Some of the neighbors hint that my seclusion after the deaths of Daniel and Alfred and Mother went on for an unhealthily long time, so they look surprised and pleased and skeptical when I tell them that I’ll do something useful in the years ahead, as if they think I’m too sensitive to make a sustained effort, but Adoniram’s example lingers in my thoughts. The sensitive ought to bestir themselves, for their own good and others. No one has a right to idleness.
That’s the introduction to my friend Agnes. I don’t mind it now.
I’ve been making some changes, though, to beef up my marketing campaign:.
I’ve added a few blogposts about the art of writing to my website and poems to Author’s Den, which I subscribe to.
I’ve turned the “Work in Progress” page of my site into a semi-diary, mostly detailing progress I’m making on a new novel, tentatively called “Prophets”, which starts with another fictional friend:
Ardele had the afternoon off. She left the suburban dress shop where she worked and took a bus to downtown San Diego. Looking out the window, she thought about a comment her mother had made at breakfast – that she’d probably have big news later in the day. Ardele supposed it had something to do with her stepfather Larry who loved to talk about getting new this and new that and maybe had finally moved beyond the chat-about-it stage
Ardele had lunch with a friend, finished her shopping, and strolled to the library on Park Boulevard. On the way, pain from a childhood injury returned and she walked with a limp that she hadn’t completely got used to.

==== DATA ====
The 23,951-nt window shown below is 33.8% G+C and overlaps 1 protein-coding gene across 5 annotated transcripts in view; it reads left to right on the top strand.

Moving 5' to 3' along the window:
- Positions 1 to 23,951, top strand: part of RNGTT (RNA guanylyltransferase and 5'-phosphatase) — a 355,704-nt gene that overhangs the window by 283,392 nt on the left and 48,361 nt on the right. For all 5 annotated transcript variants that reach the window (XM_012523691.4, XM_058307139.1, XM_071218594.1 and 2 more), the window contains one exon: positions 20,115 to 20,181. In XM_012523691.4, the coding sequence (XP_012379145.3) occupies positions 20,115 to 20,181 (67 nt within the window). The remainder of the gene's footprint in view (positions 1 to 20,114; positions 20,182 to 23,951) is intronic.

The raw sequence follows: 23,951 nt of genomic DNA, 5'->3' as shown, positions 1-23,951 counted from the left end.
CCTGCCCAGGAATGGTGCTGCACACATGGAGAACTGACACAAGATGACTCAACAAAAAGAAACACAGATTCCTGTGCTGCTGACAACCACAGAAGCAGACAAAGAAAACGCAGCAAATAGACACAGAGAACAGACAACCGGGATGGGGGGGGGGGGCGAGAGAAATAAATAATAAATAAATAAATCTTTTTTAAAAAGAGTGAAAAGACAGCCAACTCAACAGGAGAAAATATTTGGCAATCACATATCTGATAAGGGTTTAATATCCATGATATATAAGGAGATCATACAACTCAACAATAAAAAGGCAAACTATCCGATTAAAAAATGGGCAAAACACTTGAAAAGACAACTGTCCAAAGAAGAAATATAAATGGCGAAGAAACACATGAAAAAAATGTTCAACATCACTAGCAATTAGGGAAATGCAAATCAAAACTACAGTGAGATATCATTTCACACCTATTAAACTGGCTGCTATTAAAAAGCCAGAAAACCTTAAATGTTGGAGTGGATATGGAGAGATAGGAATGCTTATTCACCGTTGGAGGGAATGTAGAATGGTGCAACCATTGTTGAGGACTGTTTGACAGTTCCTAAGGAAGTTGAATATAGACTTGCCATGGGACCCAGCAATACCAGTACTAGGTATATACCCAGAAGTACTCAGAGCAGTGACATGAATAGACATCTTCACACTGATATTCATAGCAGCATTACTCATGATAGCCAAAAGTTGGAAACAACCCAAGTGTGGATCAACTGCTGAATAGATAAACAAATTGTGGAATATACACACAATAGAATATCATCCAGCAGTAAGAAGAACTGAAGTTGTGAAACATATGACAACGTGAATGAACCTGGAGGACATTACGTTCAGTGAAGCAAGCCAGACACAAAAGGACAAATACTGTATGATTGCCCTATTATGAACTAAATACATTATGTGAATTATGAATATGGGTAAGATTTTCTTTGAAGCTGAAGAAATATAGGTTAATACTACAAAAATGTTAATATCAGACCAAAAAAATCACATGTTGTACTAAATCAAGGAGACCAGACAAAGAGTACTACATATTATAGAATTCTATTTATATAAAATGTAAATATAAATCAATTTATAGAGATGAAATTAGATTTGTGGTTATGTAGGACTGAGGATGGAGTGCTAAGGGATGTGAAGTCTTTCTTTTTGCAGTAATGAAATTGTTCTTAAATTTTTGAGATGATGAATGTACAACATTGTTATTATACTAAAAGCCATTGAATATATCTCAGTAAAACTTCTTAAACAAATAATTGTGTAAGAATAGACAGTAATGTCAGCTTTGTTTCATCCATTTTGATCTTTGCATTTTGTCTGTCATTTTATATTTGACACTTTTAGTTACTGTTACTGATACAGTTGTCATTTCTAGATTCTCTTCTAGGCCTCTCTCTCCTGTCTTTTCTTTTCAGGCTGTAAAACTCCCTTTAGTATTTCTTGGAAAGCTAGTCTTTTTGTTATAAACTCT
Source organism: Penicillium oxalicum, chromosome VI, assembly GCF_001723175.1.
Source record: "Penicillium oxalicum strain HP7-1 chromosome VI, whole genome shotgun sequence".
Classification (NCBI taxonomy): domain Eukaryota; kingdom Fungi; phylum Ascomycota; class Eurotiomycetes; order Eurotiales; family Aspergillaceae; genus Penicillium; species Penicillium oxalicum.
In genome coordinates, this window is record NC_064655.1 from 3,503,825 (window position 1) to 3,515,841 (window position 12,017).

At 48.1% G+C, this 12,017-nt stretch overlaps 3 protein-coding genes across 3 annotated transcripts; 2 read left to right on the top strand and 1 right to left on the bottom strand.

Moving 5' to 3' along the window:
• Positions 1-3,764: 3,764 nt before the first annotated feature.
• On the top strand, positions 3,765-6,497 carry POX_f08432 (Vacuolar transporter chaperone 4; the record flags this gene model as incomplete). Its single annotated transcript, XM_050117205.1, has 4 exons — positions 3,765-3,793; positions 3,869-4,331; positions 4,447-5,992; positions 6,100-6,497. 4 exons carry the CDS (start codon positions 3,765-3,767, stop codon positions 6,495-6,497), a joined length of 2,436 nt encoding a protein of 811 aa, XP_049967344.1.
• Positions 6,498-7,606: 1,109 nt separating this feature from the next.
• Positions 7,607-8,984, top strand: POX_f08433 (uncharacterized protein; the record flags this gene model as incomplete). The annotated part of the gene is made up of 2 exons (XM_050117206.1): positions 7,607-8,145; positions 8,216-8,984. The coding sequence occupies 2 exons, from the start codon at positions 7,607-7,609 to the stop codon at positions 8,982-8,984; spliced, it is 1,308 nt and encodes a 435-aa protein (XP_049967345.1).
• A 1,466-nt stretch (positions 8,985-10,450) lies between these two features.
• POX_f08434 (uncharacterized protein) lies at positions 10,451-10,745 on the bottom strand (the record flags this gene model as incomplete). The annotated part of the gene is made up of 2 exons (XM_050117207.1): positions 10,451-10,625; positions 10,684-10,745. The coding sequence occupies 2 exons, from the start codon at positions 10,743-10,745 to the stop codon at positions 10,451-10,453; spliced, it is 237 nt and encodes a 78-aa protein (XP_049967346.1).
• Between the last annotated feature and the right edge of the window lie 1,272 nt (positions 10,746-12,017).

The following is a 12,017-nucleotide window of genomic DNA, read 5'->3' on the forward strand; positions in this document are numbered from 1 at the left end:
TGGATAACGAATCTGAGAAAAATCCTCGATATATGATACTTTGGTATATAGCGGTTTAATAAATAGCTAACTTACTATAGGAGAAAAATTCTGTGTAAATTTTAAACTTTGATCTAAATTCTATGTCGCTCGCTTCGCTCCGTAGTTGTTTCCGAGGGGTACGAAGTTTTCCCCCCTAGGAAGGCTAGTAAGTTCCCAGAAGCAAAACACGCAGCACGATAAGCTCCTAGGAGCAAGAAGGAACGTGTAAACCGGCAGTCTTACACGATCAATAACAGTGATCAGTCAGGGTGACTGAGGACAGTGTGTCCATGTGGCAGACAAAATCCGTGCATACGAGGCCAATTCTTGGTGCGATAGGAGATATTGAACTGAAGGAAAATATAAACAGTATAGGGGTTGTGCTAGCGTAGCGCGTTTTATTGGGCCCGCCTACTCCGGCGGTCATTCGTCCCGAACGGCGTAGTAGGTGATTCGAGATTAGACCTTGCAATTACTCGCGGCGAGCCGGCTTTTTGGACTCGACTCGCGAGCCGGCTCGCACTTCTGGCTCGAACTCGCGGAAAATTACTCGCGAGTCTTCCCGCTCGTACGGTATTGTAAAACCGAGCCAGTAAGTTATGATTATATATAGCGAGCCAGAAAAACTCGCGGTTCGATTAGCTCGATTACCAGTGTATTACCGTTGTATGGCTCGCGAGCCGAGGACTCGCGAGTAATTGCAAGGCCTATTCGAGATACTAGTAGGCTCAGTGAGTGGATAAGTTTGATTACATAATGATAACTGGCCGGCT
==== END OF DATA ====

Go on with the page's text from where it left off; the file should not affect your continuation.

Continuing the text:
The resurgence of the familiar ache reminded her that although she wasn’t yet twenty, her movements would be limited for the rest of her life – unless medical researchers developed a procedure that would cure her, good news she didn’t expect to hear. Still, she wasn’t disabled and she knew how to hope – for work, a husband, children. Her first challenge was to find an occupation that suited her abilities and wasn’t beyond the range of a high school graduate.
And here are three other changes:
I’ve added a sign-up form on my website where visitors can sign up for an email letter I’ve been putting out twice a month.
I’ve joined a few new promotion sites to build up my marketing efforts.
A few people have downloaded my work in the past four years, a small number compared with what some writers of romance, thrillers, and erotica boast about. Never mind that. I press on. I’ve started preparations to make my novels — 13 now plus one collection of prose sketches — available as paperbacks, by print on demand through Amazon’s CreateSpace. I hope to have the first one ready later this month.
One thing I’ve learned about self-publishing and marketing is that it’s a continuing process. One doesn’t easily reach a point where he or she can say: this is it, I’ve come to my goal, I can rest now. New things to try always turn up. Of course, I should have expected that at the beginning. After all, the author of the Old Testament book Ecclesiastes wrote: “Of making many books there is no end…”